NDConnect 2015 finalists announced!
David Heydari (center), a senior majoring in electrical engineering at Northwestern, won first place and $3,000 in the NDConnect 2015 undergraduate research competition at Notre Dame on October 23. Monica Ohnsorg (right), who will graduate in May with a degree in chemistry from Hope College, won second place and $2,000. University of Nebraska's Ethiyal Raj Wilson, a junior in electrical engineering, won third place and $1,000. Congratulations! [Photo: Wes Evard, Notre Dame]
NDConnect POSTER SESSION:
Friday, October 23
2:15 - 5:00p
Jordan Hall Galleria
October 1: The Center for Nano Science and Technology at the University of Notre Dame today announced the finalists for the fifth annual NDConnect undergraduate nanotechnology research competition. The 14 finalists are:
- Sara Boukdad, who is a senior in environmental engineering at the University of Notre Dame. Sara’s project, advised by Prof. Peter C. Burns, is “Solubility of uranyl phosphates in nanocluster forming environments.”
- Elizabeth Dresselhaus, a junior studying physics at the University of Pennsylvania. The title of her project is “Trap state measurement in quantum dot photovoltaic cells.” Prof. Cherie R. Kagan is Elizabeth’s adviser.
- Emily Eikey, a senior at Allegheny College studying chemistry. Her project is “Determining the apparent equilibrium dissociation constant between DOIDA and Cu (II),” which she completed at Pennsylvania State University under the advisement of Prof. Paul Cremer.
- Mark Hartwig, a chemistry major in his senior year at the University of Michigan. His project, advised by Prof. Kerri Pratt, is “The effect of changing sea ice features on arctic snow composition.”
- David Heydari, who is a senior studying electrical engineering at Northwestern University. David’s project is “High-power quantum cascade lasers with angled cavities.” He is advised by Prof. Manijeh Razeghi.
- Trey Lee, a senior in materials science at the University of Virginia. His project is “Characterization and optimization of 2D transitional metal dichalcogenides synthesized by atmospheric pressure chemical vapor deposition,” and his adviser is Prof. Petra Reinke.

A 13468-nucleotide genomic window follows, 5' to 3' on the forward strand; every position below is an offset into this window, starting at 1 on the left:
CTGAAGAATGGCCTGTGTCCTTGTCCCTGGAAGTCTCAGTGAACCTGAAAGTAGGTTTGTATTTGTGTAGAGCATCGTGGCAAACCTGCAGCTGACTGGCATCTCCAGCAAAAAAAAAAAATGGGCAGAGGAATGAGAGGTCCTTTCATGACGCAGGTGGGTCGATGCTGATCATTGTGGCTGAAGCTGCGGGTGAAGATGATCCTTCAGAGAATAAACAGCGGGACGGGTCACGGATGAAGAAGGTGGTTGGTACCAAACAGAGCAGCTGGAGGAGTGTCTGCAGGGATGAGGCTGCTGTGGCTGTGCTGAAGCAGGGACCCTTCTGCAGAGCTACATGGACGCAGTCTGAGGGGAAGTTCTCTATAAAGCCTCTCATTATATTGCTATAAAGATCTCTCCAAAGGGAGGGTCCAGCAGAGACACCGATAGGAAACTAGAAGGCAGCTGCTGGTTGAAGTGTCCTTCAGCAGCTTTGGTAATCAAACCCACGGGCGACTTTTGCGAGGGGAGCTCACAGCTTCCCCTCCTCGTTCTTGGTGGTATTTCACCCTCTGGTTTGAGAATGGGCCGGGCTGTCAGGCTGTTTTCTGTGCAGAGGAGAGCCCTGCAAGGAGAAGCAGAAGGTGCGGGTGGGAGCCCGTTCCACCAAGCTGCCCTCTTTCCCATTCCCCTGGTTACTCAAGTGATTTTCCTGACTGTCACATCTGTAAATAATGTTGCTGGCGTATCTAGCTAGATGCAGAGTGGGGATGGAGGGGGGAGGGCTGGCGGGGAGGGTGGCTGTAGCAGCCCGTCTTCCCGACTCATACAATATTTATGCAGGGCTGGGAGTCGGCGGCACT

- Monica Ohnsorg, who is a senior studying chemistry at Hope College. Her project is “Understanding fundamental metal-organic thin film growth to further integration into applied devices." Prof. Mary Anderson his Monica’s adviser.
- Aleksander Piasecki, a junior in chemical engineering at Pennsylvania State University. Alek’s project is “The effect of ionic solution composition and concentration on the stability of titanium dioxide nanoparticles.” He is advised by Prof. Mark Wiesner of Duke University.
- Joana Sipe, a senior in chemical engineering at Arizona State University. Joana is advised by Prof. Paul Westerhoff and Prof. Pierre Herckes. The title of her project is “Synthesis and lifecycle analysis of layer-by-layer silver nanoparticle coated fabrics.”
- Jiechen Wang, a senior in materials science and engineering at the University of Illinois. Jiechen’s project is “Kirigami-inspired, 3D assembly of silicon nanomembranes by compressive buckling.” She is advised by Prof. John A. Rogers.
- Thomas Werkmeister, a junior in engineering physics at the University of Pittsburgh. Thomas is advised by Prof. Paul Leu, and his project is “Fabrication of molybdenum disulfide (MoS2) atomic layers via chemical vapor deposition.”
- Ethiyal Raj Wilson, a junior electrical engineering major at the University of Nebraska. His project is “Boron carbide for neutron voltaics in deep space missions and other applications.” His adviser is Prof. Peter Dowben.
- Jacob Wisser, who is a senior majoring in physics at Pennsylvania State University. His project, advised by Prof. Nitin Samarth, is “Electric and thermoelectric transport in Bi2Te3/Sb2Te3 short-period superlattices.”
- Yi Zhang, a senior studying materials science and engineering at the University of Wisconsin. His project is “Direct and reliable CVD/PVD synthesis of WSe2, and heterostructure nanoplates." Yi’s advisor is Prof. Song Jin.
The finalists were selected from applicants who submitted research proposals in the spring, followed by a report in August to recap their research and findings. Finalists will be provided travel support to Notre Dame for the event on October 23 and compete for first-, second-, and third-place prizes of $3,000, $2,000 and $1,000, respectively.
“We are thrilled that NDConnect has become one of the premier undergraduate nanoscience research competitions in the U.S.,” said Dr. David Balkin, managing director, Notre Dame Center for Nano Science & Technology. “This year our outstanding finalists will be representing more than a dozen of the best research universities in the country.”
Sponsors for NDConnect are Altera, Coherent, HRL Laboratories, International Rectifier, MicroLink Devices, Murata Electronics, Ocean Optics, Olympus, Raytheon, Serim Research, Texas Instruments, Toshiba, and ThorLabs. Representatives from some of these companies will serve as judges for the event.